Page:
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Why Are Flowers So Different?

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Why Are Flowers So Different?

Biology Crosscutting Concepts Disciplinary Core Ideas Is Lesson Plan Life Science NGSS Phenomena Science and Engineering Practices Elementary Grade 2

Sensemaking Checklist

Welcome to NSTA's Daily Do

Teachers and families across the country are facing a new reality of providing opportunities for students to do science through distance and home learning. The Daily Do is one of the ways NSTA is supporting teachers and families with this endeavor. Each weekday, NSTA will share a sensemaking task teachers and families can use to engage their students in authentic, relevant science learning. We encourage families to make time for family science learning (science is a social process!) and are dedicated to helping students and their families find balance between learning science and the day-to-day responsibilities they have to stay healthy and safe.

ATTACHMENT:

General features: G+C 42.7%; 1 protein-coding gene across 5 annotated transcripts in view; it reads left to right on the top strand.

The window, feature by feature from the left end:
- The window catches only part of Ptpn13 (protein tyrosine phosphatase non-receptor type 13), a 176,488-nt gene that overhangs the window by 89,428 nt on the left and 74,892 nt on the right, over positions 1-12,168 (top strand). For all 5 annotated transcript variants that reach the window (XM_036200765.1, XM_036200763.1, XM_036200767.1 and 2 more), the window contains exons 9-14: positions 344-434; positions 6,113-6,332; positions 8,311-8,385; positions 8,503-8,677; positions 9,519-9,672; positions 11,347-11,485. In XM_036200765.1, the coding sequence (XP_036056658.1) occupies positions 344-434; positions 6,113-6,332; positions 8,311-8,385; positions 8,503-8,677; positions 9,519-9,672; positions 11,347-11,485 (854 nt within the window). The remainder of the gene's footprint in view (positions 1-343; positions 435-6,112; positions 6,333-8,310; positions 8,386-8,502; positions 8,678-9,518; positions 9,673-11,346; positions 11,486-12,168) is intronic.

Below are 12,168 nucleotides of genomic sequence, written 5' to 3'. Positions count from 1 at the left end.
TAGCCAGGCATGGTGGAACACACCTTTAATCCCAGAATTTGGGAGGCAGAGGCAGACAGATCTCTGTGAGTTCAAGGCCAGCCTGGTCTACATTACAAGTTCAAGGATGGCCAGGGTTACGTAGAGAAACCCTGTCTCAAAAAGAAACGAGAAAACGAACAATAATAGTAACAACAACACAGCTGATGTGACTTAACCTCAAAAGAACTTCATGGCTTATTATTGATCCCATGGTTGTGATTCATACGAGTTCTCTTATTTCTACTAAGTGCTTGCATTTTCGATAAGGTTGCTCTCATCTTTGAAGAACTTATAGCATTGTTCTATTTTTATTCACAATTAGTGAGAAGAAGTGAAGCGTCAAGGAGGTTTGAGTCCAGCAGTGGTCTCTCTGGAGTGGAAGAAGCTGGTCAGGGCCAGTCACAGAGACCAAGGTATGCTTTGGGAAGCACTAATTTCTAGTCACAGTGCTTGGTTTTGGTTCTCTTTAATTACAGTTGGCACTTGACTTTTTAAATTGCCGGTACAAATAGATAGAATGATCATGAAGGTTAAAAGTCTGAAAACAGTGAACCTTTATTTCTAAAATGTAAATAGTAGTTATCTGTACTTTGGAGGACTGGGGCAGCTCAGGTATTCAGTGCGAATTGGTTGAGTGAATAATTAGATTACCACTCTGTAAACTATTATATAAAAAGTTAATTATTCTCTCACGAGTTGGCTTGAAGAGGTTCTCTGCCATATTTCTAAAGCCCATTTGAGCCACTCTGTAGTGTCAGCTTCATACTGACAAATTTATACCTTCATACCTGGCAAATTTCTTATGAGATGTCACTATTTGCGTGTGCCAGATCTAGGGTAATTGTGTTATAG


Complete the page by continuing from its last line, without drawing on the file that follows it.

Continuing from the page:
Interested in learning about other ways NSTA is supporting teachers and families? Visit the NSTA homepage.

What Is Sensemaking?

Sensemaking is actively trying to figure out how the world works (science) or how to design solutions to problems (engineering). Students do science and engineering through the science and engineering practices. Engaging in these practices necessitates that students be part of a learning community to be able to share ideas, evaluate competing ideas, give and receive critique, and reach consensus. Whether this community of learners is made up of classmates or family members, students and adults build and refine science and engineering knowledge together.